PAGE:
The residential leasing market - from amateurs to professionals
The Residential Market
After the solid rise in residential prices in 2016-17, the Norwegian market has been more subdued, with smaller price fluctuations. Solid economic growth and a large volume of used-home transactions has led to a healthy market with good activity levels.
Along with weaker price growth, Norway also experienced a lower volume of new homes built, measured by units announced as receiving permit for construction. The volume has, however, stayed at a high level compared to the years 2000-2015, and is on the rise again in the fall of 2019 even as sales of new homes is trending flat or slightly down. The perceived risk of oversupply is low, however, due to the requirements that 60% of new units must be sold before construction loans can be granted. The divergence of sales and new construction volumes is likely to stop during the fourth quarter, probably in the shape of fewer new permits announced.
A major topic in the fall of 2019 is the initiative from the Financial regulation authority to put a stricter limit on banks’ lending. The 2017 limit on almost all housing loans as being a maximum of 5 times the gross income of the person or persons responsible for the loan, is credited with stopping the price growth of 2016. The new limit is suggested to be at 4.5 times the income, and is currently under review.
The leasing market – from amateurs to professionals
Historically, residential leasing as a business has not been a large Norwegian market. There are taxation reasons for this, designed to favor homeowners, by limiting the tax value of the privately-owned home and also of property in general. The large share of owners in the Norwegian market (close to 80%) has also discouraged heavy investments, as leasing has been viewed as a short-term and high-maintenance market. It has mostly been run as a small-owner market with one to five units per owner and little use of professional support. As such, it has proven a very good investment for private owners, especially due to the value appreciation.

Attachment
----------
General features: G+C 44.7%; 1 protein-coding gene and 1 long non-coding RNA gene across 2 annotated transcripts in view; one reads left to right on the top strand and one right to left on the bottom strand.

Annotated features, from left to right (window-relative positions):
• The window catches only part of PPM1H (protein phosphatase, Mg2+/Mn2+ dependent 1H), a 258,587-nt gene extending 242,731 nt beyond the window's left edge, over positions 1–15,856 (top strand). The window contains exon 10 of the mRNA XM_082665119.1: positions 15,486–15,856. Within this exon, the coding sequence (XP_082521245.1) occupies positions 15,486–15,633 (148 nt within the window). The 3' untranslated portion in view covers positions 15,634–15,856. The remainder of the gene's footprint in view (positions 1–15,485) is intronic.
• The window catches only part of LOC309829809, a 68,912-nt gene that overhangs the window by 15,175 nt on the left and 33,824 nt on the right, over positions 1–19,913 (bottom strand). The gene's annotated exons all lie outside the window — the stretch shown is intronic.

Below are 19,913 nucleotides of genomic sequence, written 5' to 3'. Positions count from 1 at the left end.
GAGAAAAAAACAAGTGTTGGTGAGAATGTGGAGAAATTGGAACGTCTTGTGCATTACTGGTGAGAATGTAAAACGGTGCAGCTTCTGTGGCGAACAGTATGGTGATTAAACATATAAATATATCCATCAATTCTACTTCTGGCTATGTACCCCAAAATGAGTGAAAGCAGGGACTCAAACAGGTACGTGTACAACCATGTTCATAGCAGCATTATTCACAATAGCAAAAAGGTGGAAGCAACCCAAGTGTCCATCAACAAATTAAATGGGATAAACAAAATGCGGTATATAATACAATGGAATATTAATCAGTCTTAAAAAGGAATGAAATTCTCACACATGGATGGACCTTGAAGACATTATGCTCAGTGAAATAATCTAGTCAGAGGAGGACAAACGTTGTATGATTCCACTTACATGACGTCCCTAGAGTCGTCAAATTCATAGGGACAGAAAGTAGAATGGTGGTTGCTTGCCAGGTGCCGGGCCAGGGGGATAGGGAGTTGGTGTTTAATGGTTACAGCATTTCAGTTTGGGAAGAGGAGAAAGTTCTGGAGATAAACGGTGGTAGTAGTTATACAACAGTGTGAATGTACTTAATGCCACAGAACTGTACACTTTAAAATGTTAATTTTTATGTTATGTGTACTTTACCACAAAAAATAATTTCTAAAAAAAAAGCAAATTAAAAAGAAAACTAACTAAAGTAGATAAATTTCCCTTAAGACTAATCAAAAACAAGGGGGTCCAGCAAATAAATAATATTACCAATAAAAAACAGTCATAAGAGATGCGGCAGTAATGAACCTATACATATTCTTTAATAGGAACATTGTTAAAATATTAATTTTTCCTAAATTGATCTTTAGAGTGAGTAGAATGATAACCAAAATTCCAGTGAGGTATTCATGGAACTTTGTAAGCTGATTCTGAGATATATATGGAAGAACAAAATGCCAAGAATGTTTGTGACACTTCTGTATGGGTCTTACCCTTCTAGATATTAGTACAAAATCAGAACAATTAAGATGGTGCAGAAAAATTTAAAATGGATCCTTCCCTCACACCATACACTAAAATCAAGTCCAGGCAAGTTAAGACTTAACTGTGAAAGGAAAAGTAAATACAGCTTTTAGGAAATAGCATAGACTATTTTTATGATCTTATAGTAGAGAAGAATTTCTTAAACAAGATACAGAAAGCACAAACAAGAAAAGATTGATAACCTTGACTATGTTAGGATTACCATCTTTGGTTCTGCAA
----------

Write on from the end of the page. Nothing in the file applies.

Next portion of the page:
The recent growth of Fredensborg and Selvaag as large portfolio owners may signal that this is about to change. With commercial property investment volumes in general increasing, and new segments coming into focus, such as health, education and other alternatives, more large players might start looking at residential investments in Norway.
New regulations, implemented to avoid further strong growth in the residential prices, have many effects on the buy-to-let market, some of which favor professional investment. The smaller private owners could expect lower return on investment for the coming years, as future price growth is prevented. The larger owners, on the other hand, might instead look at the general demand for leasing, and conclude that fewer low-income people might be able to buy centrally located apartments with new and stricter lending practices. Even though the yields are low, they may be high enough for larger investors seeking to diversify.
We believe the strongest force is the all-encompassing hunt for yield and investments with proven records, which brings out more equity searching for opportunities. New players might emerge in this sector, and their best opportunities for building volume is by buying new projects, as large leasing assets are uncommon.